For years, beginning in about 1977, she lived hidden in a little apartment, the “House of the Angels” in Patissia in the midst of the noise and smog and confusion of central Athens. This modest apartment was a place of refuge for all of those who would visit her seeking a word of comfort.

In 1989 she moved to Holy Protection Hermitage on the island of Aegina, close to the shrine of St. Nektarios. There, she called the last two of her spiritual children to become monastics near her, and there she continued to receive many visitors. At the start of Great Lent in 1990 she was hospitalized for lymphatic cancer. She spent forty days in the hospital, leaving during Holy Week and receiving Holy Communion on Pascha. To the amazement of her doctors, further tests revealed the cancer had miraculously disappeared.

The Gerontissa finally withdrew to solitude. With only one nun as a companion, she moved for the final time in her life, to the island of Leros. There they established the hesychasterion of the Holy Archangels. Only in this last year of her life did she accept the Great Schema at the hands of Fr. Dionysius from Little St. Anne’s Skete on Mount Athos. He came to give her the Schema in the Chapel of the Panagia in the Kastro on the top of Leros.

Gerontissa Gavrilia passed from this world on March 28, 1992, having never built a monastery. Over the years, six of her spiritual children did become monastics, but never more than one or two were with her at a time. Only the angels could count the number of lives that God touched and changed through her. Her biography and collected writings were published in Greek in 1996, through the work of her last monastic daughter and the contribution of many, many others who held Gerontissa dear.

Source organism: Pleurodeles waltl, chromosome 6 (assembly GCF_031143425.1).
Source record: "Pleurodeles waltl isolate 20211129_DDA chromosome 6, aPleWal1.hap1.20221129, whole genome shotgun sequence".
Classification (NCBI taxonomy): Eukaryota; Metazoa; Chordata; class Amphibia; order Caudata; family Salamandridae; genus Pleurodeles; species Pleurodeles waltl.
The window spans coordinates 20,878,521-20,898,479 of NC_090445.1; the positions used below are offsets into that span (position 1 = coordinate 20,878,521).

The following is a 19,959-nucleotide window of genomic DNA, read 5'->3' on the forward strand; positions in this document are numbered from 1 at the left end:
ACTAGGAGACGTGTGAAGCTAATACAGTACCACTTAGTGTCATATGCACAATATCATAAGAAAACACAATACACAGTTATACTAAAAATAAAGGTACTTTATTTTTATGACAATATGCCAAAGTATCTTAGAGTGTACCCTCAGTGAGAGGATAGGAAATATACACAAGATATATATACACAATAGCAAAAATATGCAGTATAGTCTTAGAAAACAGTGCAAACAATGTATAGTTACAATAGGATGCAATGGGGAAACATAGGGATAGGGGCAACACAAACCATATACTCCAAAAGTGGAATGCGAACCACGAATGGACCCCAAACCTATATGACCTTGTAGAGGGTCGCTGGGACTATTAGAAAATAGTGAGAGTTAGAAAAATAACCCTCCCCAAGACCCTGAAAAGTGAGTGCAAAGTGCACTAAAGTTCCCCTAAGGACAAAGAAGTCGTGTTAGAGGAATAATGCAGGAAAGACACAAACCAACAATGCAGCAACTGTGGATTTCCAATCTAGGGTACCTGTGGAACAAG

Anyone who knew the Gerontissa realized that God has not left us without His saints, even down to the present day. The few words recorded here scarcely suggest the clarity and love of her soul. Words are only the tools of this world; the wonder of the Gerontissa was wrapped in the mystery of the silence of the world to come.

She never sought a reputation. She never allowed anything about her to be published during her long life and only allowed her children to take photographs in her very last years. Those whom God touched through her called her Gerontissa; she never made herself anything but the nun Gavrilia.

She was humility and love incarnate.